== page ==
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Alright, I thought I understood python pretty well, but clearly there is a big gap in my understanding of nested lists and their indexing.

Imagine we create a "matrix" (nested lists, where each list represent a row) filled with say 0. I want to iterate over each row and column and set that item. This task would be better done with numpy arrays, but stay with me for now.

a = [[0]*4]*4
print(a)
# prints [[0, 0, 0, 0], [0, 0, 0, 0], [0, 0, 0, 0], [0, 0, 0, 0]]

a[0][0] = 10
print(a)
# prints [[10, 0, 0, 0], [10, 0, 0, 0], [10, 0, 0, 0], [10, 0, 0, 0]]

Why has the first element in each inner list (row) been set to 10? I expected the first element in the first list to be 10.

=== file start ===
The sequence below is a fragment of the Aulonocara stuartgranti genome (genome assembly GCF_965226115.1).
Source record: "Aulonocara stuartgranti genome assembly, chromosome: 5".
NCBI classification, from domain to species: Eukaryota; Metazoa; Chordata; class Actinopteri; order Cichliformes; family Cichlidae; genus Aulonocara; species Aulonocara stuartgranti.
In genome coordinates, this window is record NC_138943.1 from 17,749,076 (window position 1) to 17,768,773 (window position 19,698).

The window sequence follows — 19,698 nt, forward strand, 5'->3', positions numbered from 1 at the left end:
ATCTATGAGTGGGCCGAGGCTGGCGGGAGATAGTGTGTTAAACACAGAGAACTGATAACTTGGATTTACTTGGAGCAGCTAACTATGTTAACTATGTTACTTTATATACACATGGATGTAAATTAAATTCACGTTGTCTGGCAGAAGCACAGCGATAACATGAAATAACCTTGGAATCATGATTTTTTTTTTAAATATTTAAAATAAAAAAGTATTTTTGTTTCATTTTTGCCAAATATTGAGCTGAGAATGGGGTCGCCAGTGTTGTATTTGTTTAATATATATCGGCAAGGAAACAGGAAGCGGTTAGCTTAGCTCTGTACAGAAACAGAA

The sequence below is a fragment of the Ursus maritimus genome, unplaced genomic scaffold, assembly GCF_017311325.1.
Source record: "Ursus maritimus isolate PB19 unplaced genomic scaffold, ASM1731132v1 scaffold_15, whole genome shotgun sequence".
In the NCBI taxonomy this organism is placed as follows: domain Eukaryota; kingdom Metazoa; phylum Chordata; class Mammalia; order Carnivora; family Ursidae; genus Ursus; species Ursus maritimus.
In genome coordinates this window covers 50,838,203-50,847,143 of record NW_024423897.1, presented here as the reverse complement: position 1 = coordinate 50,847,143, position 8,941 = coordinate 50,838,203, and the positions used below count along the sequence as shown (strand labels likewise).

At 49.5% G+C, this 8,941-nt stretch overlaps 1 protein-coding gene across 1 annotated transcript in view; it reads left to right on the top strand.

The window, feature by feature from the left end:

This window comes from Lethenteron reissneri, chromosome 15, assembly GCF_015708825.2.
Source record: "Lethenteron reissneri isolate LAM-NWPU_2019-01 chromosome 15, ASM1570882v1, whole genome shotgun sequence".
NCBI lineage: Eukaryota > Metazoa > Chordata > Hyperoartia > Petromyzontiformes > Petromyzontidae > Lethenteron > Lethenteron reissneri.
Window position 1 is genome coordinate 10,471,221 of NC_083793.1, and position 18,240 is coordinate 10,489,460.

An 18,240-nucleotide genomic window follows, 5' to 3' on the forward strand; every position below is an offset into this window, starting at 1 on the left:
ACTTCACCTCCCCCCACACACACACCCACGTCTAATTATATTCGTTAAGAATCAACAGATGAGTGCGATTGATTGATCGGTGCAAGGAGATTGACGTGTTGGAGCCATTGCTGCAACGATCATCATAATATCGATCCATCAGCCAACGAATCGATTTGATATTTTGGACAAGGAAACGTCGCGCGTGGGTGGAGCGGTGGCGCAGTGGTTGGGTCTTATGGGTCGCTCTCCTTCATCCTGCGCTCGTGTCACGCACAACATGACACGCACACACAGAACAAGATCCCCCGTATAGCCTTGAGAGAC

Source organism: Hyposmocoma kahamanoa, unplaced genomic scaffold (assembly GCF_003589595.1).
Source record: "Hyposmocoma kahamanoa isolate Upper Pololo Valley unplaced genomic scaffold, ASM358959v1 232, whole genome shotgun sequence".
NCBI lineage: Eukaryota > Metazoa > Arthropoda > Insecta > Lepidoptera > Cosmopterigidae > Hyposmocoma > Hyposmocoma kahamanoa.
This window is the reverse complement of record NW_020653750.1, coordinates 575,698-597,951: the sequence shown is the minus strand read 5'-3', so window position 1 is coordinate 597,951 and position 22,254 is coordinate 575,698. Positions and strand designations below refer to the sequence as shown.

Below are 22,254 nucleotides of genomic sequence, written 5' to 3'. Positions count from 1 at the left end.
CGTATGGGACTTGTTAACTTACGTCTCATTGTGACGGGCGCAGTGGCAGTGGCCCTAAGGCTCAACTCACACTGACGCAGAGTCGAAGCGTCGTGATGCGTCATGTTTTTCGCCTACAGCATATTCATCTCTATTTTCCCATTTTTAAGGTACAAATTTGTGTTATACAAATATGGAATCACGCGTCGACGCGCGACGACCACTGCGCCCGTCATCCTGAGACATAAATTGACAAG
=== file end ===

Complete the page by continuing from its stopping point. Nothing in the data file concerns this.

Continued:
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    It might be because of the way you are setting the matrix, try setting it as you would like to be in a none-pythonic way like: a=[[0, 0, 0, 0], [0, 0, 0, 0], [0, 0, 0, 0], [0, 0, 0, 0]] and check if the problem still accures. (Not that I can explain why if it doesn't) Jun 19 at 19:16
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This is because each list you see all refer to the same object in memory. Using *4 is generally discouraged for mutable objects for precisely this reason. Using this code will get you the behavior you expect

a = [[0 for j in range(4)] for i in range(4)]
print(a)
# prints [[0, 0, 0, 0], [0, 0, 0, 0], [0, 0, 0, 0], [0, 0, 0, 0]]

a[0][0] = 10
print(a)
# prints [[10, 0, 0, 0], [0, 0, 0, 0], [0, 0, 0, 0], [0, 0, 0, 0]]
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    Thank you! I didn't realize using *4 would create copies referencing the same chunk of memory! Jun 19 at 19:18

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